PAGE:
For many weeks, the public health impact and personal tragedies inflicted by Covid-19 have dominated newspaper headlines. That is likely to continue. But this crisis, as with previous ones, has other dimensions too. One of the most important, now gaining attention, is economic recovery. Delivering it is going to be an enormous task.
Covid-19 has the potential to inflict one of the most serious economic upheavals Britain has faced since the Great Slump of 1440 – a potential heightened by the battering the UK’s economy and public finances took from the 2008 global crisis, and from which they had yet to fully recover when the latest disaster struck.
Mainstream forecasters are suggesting the economy could see a double digit contraction this quarter. Further big reductions are slated for the remainder of this year. The more pessimistic think the numbers could turn out to be even worse. The ramifications of a huge relief package today, followed by rising costs of borrowing, higher taxes, austerity and, ultimately, inflation represent an enormous medium-term risk to the economy – and that is before the consequences of Brexit-induced disruption come into play.
As we put together the pieces of the recovery puzzle, it is clear that London faces particular challenges. In a report by Arup for the London Property Alliance – produced in March, before the implications of the coronavirus could be quantified – it was estimated that Central London and the Isle of Dogs (home of Canary Wharf) between them employ more than 1.9 million people. Together, they generate over £200 billion of output. Put another way, 11 per cent of UK economic activity comes from just 0.01 per cent of its land mass, along with many billions of taxes to fund public services across the country.
But London’s high dependence on high density now risks becoming its Achilles’ heel. It looks as if a policy of “social distancing” is going to be required in some shape or form for the foreseeable future in order to minimise coronavirus transmission. At a stroke, this threatens the business-as-usual model for Central London, which thrives on and, indeed, demands a high degree of density to function.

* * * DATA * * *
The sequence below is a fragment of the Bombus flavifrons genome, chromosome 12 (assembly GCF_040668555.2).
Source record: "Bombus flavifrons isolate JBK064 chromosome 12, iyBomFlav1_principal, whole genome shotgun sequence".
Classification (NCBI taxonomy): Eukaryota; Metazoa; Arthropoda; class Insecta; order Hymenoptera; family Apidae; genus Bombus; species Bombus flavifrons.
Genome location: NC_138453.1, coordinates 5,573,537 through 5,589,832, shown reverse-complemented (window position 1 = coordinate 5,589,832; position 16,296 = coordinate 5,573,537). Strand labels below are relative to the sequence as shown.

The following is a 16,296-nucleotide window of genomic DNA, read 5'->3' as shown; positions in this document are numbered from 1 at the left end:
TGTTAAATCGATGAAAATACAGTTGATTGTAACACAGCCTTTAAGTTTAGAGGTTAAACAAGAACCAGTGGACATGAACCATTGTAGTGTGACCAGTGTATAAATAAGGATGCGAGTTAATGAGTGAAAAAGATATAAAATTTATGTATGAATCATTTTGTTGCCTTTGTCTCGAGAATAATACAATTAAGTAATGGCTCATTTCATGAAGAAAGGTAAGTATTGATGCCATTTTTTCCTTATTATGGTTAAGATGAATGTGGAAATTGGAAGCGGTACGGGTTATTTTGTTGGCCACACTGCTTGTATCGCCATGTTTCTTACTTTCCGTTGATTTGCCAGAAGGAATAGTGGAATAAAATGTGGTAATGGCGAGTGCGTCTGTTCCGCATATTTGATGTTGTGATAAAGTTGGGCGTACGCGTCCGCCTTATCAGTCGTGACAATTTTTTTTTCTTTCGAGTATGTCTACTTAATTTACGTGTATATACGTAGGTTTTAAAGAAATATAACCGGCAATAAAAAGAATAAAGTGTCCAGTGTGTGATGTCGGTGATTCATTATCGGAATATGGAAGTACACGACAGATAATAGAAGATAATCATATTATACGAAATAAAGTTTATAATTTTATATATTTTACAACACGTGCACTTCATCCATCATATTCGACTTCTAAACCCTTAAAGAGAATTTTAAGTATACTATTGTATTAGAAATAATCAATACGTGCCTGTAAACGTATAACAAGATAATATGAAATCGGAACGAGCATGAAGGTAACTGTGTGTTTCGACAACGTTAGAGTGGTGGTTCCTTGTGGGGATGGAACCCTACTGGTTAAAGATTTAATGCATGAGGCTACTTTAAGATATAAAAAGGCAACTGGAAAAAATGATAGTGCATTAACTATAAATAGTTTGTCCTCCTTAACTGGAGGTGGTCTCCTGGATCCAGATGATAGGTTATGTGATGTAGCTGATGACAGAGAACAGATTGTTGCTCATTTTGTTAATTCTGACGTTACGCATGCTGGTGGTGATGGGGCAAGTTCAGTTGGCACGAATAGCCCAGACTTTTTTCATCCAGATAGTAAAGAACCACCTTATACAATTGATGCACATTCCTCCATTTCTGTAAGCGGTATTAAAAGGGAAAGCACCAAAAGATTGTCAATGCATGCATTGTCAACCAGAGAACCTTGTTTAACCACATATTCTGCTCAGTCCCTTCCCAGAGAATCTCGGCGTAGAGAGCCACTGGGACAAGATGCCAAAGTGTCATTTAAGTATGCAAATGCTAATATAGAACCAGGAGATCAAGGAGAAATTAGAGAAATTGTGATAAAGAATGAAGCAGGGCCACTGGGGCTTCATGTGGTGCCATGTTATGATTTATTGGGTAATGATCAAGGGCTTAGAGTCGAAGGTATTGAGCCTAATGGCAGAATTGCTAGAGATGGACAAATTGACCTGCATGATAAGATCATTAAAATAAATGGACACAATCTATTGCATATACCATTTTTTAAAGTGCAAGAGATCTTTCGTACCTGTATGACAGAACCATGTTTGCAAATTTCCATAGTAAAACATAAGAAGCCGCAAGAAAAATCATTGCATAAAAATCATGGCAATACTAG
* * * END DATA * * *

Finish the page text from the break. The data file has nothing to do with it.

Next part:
Consider public transport dependency: long celebrated as a core strength and highly sustainable, the system may only be able to carry a third of its pre-crisis ridership during the morning peak – perhaps even less – if new public health restrictions are put in place. Central London’s commercial real estate market has been busy packing workers into smaller spaces, driven in part by the explosion of the gig economy and co-working and also by some boroughs’ reluctance to allow development. The average office worker in 2019 had only 80 per cent of the space he or she enjoyed 20 years ago. And the capital’s dependence on density doesn’t end there. Hotels, theatres, restaurants, clubs, shops, pubs and bars make up a higher percentage of London’s economy than elsewhere. Then there is our reliance on tourism and busy international transport hubs, such as Heathrow, London City Airport and St Pancras station.
Taken together, these phenomena present formidable challenges to how London will operate in the future. Its path to some sort of new normality is likely to be long and winding. Getting there will require a deep understanding of the city, along with policies and programmes that may need to be radical and innovative. These could range from building up centres of business activity outside of Central London to permitting much more office space in the middle.
There may be a case for a major expansion of public transport provision to reduce overcrowding, or for rationing its use to achieve the same aim. Longer opening hours for retail and entertainment could ensure shops and the creative industries survive, although residential areas would need to be protected by beefed up rules and regulations. And then there are the financial challenges of collapsing farebox revenue and a business rate system that has been turned upside down. New taxes and charges may need to be found and old ones pared back or abandoned.
More than ever before, London’s City Hall and Town Halls will need to be allowed to come together with residents and businesses to address these challenges. This will require London government to be provided with greater powers, more flexibility in how it operates, and access to the resources needed to secure London’s recovery.
Central government’s response to the Covid-19 crisis has shown, yet again, how difficult it can be to deliver on the ground using a one-size fits-all approach. If there are early lessons to be drawn from abroad, one of them appears to be that strong regional and local government institutions have helped national governments deliver public health services more efficiently and effectively.
Now, more than ever, Whitehall needs the London economy to recover to help return the national economy and its shattered public finances to health. It should do whatever it takes to allow the Mayor and the boroughs to get on with the job.
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